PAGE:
If your content is primarily text-based, try experimenting with a new medium. Incorporate more visual components in your article, or create an infographic or video (it’s hard to go wrong with visual content, after all). You could even create a podcast or start conducting interviews with influencers. Whatever you do, it will be a different way for your audience to experience your work, and your readers will probably be happy to see it.


In school, I was taught that a proper paragraph consists of 6-8 sentences. But today’s readers are accustomed to tweets, instant messages, and text messages that generally don’t consist of more than 2-3 sentences. Anything more can seem like a wall of text, and dissuade readers from continuing. To combat this, limit your paragraphs to no more than 3 sentences – it’ll give readers a sense that they’re making faster progress, increase the “skimability” of your content, and increase the likelihood that readers make it to the end of your content.


You can also make your content more interesting by upping the stakes—making your content seem more important, more urgent, or more valuable. For example, you could warn users in your headline that they might be making a critical mistake, or you could tease an upcoming company announcement in each of your blog posts to encourage more readers to keep coming back. You could even use your content to announce contests and giveaways, so your audience has yet another reason to keep reading.


Controversy is always exciting, so consider developing more controversial content. You don’t have to get political, or pick a fight with your readers. All you have to do is introduce a topic that’s guaranteed to invite disagreement (and discussion), and pick one side of the issue. People are naturally drawn to controversial subjects, and the influx of comments will make your work even more popular.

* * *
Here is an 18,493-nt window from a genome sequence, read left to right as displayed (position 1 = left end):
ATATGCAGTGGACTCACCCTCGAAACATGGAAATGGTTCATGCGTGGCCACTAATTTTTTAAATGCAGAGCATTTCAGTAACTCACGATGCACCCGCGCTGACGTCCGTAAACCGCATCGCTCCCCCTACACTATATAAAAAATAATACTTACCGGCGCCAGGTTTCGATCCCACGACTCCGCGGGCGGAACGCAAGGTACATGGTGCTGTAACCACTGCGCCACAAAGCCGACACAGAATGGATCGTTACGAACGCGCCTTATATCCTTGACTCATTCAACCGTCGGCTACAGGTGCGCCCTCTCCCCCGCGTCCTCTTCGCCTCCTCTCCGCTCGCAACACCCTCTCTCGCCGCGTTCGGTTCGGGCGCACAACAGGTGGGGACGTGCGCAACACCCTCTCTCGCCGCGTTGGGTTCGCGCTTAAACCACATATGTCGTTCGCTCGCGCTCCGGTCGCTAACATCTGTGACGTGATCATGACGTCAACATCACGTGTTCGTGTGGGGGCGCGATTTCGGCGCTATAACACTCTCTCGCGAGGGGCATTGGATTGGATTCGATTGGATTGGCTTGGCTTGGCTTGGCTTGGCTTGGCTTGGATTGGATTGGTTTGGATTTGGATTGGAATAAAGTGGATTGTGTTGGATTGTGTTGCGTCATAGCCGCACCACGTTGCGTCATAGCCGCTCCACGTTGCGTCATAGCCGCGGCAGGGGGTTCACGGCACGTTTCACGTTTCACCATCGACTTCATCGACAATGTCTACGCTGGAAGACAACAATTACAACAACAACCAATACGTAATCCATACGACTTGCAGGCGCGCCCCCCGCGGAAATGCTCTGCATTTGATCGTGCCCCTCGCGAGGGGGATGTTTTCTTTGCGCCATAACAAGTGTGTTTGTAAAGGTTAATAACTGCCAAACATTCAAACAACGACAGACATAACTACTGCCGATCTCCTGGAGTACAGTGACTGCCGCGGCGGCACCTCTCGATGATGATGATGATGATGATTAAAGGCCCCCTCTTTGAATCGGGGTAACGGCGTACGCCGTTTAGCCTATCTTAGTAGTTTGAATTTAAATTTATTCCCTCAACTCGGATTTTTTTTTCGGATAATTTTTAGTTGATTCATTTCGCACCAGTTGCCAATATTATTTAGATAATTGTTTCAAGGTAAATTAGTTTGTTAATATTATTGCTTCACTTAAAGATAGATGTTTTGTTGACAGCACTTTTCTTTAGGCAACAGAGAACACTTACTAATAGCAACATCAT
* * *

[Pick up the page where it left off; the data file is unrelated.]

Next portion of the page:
I suggested making the voice of your content more engaging in an earlier point, but yours doesn’t have to be the only player here. Instead of having one person develop all or most of the content, find guest authors for your blog. You could ask your co-workers to make contributions, contact influencers in your industry, or make an open call for new submissions. In any case, you’ll get a more diverse range of voices and perspectives to add to your site, and as an added perk, you’ll have less work to do on your own.


Finally, never stop experimenting. A fixed routine is the most common killer of interesting content, so try to change things as often as possible, and at every stage of the content creation process. Coming up with more unique titles, switching up your creative tactics, and even publishing and syndicating your work differently can keep things fresh—and naturally, more exciting.

Any or all of these strategies can help you increase the inherent value of your content—as well as your audience’s interest in it. Remember, even if you’re in a “boring” industry, that’s no excuse to publish boring content. This is your first—and possibly last chance to convince your readers you’re worth their time, so don’t waste the opportunity.